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December 12, 2022

Two Cancer-Fighting Startups Gain a Foothold in AWS


The cloud is a natural place for startups that have large computing and data storage needs but also have uncertain futures. For two startups aiming to stop cancer, including Lyell Immunopharma and Hurone AI, the public cloud run by Amazon Web Services is an ideal place to incubate their promising yet unproven new technologies.

Lyell Immunopharma was founded in 2018 with the goal of developing a process for manufacturing customized cell therapies that treat cancer. This type of cell therapy has found some success with blood cancers, and Lyell is one of the first startups to see if it can help in the treatment of solid cancer tumors, too.

The San Francisco-based biotech has developed a promising method to reinvigorate an individual patient’s T-cells to turn them into cancer-killers. As part of its Phase 1 clinical trial, Lyell built a 72,000 square-foot manufacturing facility in Bothell, Washington, where it can put its proprietary cell reprogramming technology to the test.

Manufacturing custom cell therapy is difficult enough, but meeting the regulatory demands of the U.S. Food and Drug Administration makes it even tougher. To ensure that it’s not only developing a quality product that fights cancer but also meeting the FDA’s safety standards, Lyell must collect and process a significant amount of data, said Elizabeth Homans, Lyell’s CEO.

“There’s lots of handoffs from different stakeholders,” Homans told Datanami. “There’s lots of activity at the manufacturing plant. There’s application of genetic and epigenetic reprograming technologies, there’s adhering to regulatory specs, there’s quality control, which takes a ton of time.”

That is where AWS comes in. While the new plant was under construction during the COVID-19 lockdowns, Lyell worked with AWS to ensure that it could collect and process data from every step during the manufacturing process, said Homans.

Lyell Immunotherapy develops customized cancer therapies by training a patients’ own cells (Image courtesy Lyell Immunotheraphy)

“With AWS, they helped us get visibility data on every step of that process,” Homans said in an interview at the re:Invent conference two weeks ago. “What we were able to do with them was take advantage of their deep knowledge of Internet of Things so that we could capture all of the data from electronic platforms–bioreactors, all of the equipment, all of the instruments at the manufacturing facility–and get data on what’s happening to those cells every step of the way.”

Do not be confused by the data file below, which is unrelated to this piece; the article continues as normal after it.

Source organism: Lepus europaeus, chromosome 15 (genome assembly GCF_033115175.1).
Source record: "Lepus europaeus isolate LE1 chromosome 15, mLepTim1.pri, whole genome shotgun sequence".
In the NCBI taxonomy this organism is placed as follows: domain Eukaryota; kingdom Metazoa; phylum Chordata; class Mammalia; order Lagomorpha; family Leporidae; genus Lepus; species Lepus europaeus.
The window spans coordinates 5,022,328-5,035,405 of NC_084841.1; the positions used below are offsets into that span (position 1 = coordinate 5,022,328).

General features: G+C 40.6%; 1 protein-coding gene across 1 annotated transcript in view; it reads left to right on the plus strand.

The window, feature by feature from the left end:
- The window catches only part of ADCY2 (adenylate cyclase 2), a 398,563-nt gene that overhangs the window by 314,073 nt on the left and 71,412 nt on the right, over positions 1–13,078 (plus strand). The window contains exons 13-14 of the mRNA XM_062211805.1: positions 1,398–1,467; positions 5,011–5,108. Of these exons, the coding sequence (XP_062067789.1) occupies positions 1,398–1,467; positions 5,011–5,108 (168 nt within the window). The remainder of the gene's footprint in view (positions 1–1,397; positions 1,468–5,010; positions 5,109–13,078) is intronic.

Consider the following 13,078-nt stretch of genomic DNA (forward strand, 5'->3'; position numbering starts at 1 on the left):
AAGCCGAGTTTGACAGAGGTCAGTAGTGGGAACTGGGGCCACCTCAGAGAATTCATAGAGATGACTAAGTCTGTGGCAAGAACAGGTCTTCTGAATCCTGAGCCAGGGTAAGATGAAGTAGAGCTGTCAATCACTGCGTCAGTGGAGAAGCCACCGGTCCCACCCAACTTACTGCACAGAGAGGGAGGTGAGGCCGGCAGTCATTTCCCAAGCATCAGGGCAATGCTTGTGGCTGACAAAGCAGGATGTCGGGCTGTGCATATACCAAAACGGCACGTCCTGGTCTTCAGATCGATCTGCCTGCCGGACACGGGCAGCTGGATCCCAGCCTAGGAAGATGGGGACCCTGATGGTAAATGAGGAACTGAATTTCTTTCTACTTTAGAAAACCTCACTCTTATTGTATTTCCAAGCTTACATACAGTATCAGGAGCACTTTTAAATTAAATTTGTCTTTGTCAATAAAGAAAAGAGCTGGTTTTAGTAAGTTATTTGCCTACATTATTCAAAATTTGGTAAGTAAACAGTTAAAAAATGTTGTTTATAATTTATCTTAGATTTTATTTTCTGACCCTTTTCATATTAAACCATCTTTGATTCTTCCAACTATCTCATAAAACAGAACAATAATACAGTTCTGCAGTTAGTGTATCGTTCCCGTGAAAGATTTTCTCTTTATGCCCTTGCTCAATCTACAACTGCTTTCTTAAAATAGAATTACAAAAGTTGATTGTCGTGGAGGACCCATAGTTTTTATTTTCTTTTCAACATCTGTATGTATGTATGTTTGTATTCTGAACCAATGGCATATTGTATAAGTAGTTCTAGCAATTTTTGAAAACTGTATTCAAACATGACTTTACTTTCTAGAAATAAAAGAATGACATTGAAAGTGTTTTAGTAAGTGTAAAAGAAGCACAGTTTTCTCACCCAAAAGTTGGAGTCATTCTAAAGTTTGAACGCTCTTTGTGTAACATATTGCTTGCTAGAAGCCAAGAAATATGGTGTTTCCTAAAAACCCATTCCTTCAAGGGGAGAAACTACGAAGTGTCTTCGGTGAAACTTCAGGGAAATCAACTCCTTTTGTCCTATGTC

All the data from the manufacturing lines is collected digitally (the Bothell LyFE Manufacturing Center is the first cGMP-certified plan to be paperless) and uploaded in real time to Lyell’s data cloud running in AWS. The ability to store all the data from the manufacturing plant in the same place where it’s storing data from the research and clinical development organization will be critical to Lyell’s success, Homans said.

“That means we have this giant library of data that helps us understand not just what’s going on with that particular batch and that particular patient’s cells, but we can do correlative analyses and say ‘How does that compare to what we saw in research? How does that compare to an engineering run that we did when we were filing our IDN [investigational new drug application]?’” she said. “Understanidng the biology of our cells is paramount because that can help us develop better therapies.”

Having all the data in a standard format on the data lake also eliminates the need to go through multiple steps to run analysis. At a previous biotech Homans worked for, researchers were hamstrung in getting answers to questions because of the need for extensive data manipulation.

“When you wanted global data, it was sometimes hard to get that data because they didn’t talk to each other. Everything had to go up and come back down through some sort of umbrella protocol, so you can actually combine the data from all of the different systems, and it’s really kludgey and clumsy and it takes a long time,” she said. “What you don’t want to be doing is gathering together five Google spreadsheets…and then have to try and mash them together.”

In addition to helping set up the data architecture, AWS also provided some guidance on how to build the facility to be amenable to rapid data collection. Lyell participated in an AWS workshop called “The Art of the Possible” that encouraged participants to “jettison everything you used to think you knew about building a manufacturing facility,” Homans said.

The good thing about cell therapies, from the point of view of biotech (and its investors; it’s a public company), is that you find out fairly quickly whether the treatment is effective or not. If either one of the two Phase 1 trials that Lyell is conducting is successful, the company wants to be prepared to move forward quickly, possibly even with a pivotal phase 2. AWS has helped ensure Lyell will be ready, Homans said.